- TOO SAFE – Arguably, ever since Arya’s “escape” from the Waif in Season 6, Game of Thrones no longer takes pride in surprises between life or death. Season 7 was muddled with convenient escapes (Jaime from the lake by Bronn, Benjen saving Jon, Tormound from the freezing lake by The Hound, etc), poorly planned battles that seemed to work out anyways (how did only Thoros die in the journey past the wall?), and somewhat empty threats (Cersei with both of her brothers). I was expecting to see more death and pain, but arguably all of the lovable characters survived. In the end of S1, it’s painful to see Ned die because he was such a solid character. We weren’t expecting the execution to happen. Now, instead of feeling cheated by death, I feel cheated by life – many of these characters survived under the most extreme, slim chances. When your story is too safe, it becomes unbelievable, and for me S7 began to lose its credibility.
Honestly? D&D’s Game of Thrones feels more like an HBO show, only with GRRM’s universe and characters, however we are no longer dealing with GRRM’s original story. Despite what I’ve just laid out above, I kept watching and pleasantly enjoyed the viewing experiece. I know I sound like a Debbie Downer with my points above, but I don’t deny that this season wasn’t my favorite. However I truly think the show redeemed itself in these ways:
- OLENNA’S FINAL WORDS – Right through Jaime’s heart, he learned that Tyrion was, in fact, not the one who poisoned King Joeffery. “Tell Cersei, I want her to know it was me,” were her epic final words right after she chugged a glass of wine laced with poison. Although we knew it was her (especially book readers), Jaime’s revelation that his brother isn’t a complete monster could potentially help pave the path on mending their relationship.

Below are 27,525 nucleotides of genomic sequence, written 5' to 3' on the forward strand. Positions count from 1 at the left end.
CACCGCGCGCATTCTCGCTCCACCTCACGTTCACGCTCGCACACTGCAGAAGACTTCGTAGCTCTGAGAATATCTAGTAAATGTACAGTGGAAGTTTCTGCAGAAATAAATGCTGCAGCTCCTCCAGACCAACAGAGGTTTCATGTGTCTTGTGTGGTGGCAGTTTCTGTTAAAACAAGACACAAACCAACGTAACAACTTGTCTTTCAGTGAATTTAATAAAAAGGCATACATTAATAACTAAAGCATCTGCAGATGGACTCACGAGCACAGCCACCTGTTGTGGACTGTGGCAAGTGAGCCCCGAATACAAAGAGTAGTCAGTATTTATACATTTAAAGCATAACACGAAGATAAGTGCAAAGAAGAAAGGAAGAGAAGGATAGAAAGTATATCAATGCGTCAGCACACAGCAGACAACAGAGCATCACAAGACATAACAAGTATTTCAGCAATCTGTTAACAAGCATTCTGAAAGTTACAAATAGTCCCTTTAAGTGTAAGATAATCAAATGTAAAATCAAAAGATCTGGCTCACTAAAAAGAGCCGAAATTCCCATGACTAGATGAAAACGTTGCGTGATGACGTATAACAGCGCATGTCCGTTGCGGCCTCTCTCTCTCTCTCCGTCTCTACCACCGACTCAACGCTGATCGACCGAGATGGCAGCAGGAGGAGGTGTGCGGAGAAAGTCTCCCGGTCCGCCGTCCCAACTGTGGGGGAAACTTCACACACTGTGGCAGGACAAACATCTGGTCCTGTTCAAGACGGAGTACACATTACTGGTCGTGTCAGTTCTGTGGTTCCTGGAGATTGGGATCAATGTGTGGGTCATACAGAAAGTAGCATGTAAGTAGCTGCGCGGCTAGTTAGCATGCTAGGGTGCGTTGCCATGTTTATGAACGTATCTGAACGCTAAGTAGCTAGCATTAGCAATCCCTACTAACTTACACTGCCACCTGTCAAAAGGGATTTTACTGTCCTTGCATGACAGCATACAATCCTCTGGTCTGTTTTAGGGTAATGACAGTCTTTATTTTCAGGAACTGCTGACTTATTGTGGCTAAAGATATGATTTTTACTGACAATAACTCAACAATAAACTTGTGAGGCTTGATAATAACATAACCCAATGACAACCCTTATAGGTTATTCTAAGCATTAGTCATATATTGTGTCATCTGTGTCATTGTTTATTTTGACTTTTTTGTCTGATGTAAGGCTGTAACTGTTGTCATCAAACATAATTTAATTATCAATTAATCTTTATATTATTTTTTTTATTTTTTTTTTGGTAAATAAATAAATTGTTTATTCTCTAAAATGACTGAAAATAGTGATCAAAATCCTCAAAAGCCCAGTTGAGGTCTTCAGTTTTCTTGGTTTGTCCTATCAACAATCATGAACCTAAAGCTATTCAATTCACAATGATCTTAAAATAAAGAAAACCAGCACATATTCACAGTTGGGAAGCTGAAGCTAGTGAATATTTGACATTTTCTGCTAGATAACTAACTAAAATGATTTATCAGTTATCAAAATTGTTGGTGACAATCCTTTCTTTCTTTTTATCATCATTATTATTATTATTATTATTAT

- RETURN OF GENDRY – Bless his heart, we honestly believed poor Gendry had been rowing all over Westeros since S3 when really he had been under our noses in King’s Landing this entire time. We also were led to believe that the Baratheon line had been wiped out, OH NAY, Robert’s hot and sexy bastard is back and armed to fight the White Walkers. Despite the ridiculous quest to bring a Wight from past the Wall down south to King’s Landing, I was excited to see Gendry as a part of the team.
- DOWNFALL OF VISERION – It was tragic. Emilia Clarke’s acting (she was in front of a green screen with little guidance or tools to work with these scene) was incredible as she saw one of her children fall to his death. You knew it was probably going to happen somehow (there’s no way all 3 dragons could survive this war unscathed), but you weren’t entirely sure how. But then when you saw Viserion turn into a White Walker, and then later on destroyed the wall with his blue-ice-fire-magic, you instantly thought, “Well shit, they are fucked.” That is the kind of plot twist that generates the high viewership and insanely dedicated fanbase.
- REUNIONS – Arya and Sansa. Arya and Jon. Tyrion and Bronn. Tyrion and Jaime. Davos and Gendry. Brienne and Jaime. Brienne and The Hound. THE HOUND AND THE MOUNTAIN *tasteful airhorns*……..while some of these reunions weren’t completely joyous, as a fan it was comforting to see these characters and their worlds collide after so many seasons apart.
- JAIME’S DEPARTURE – FINALLY, to what I hope is the upswing of his character arc, Jaime ditches Cersei and makes way to the North. While the cinematic portrayal wasn’t as epic as I had hoped (the last you see of his interaction with Cersei in the books is him burning her leading pleading for help – that alone shows how he’s completely done with her shit), he begins his journey on horseback just as Winter has come down south. While this act is small compared to all of his actions throughout the season, I sincerely believe we will be promised with greatness from his end.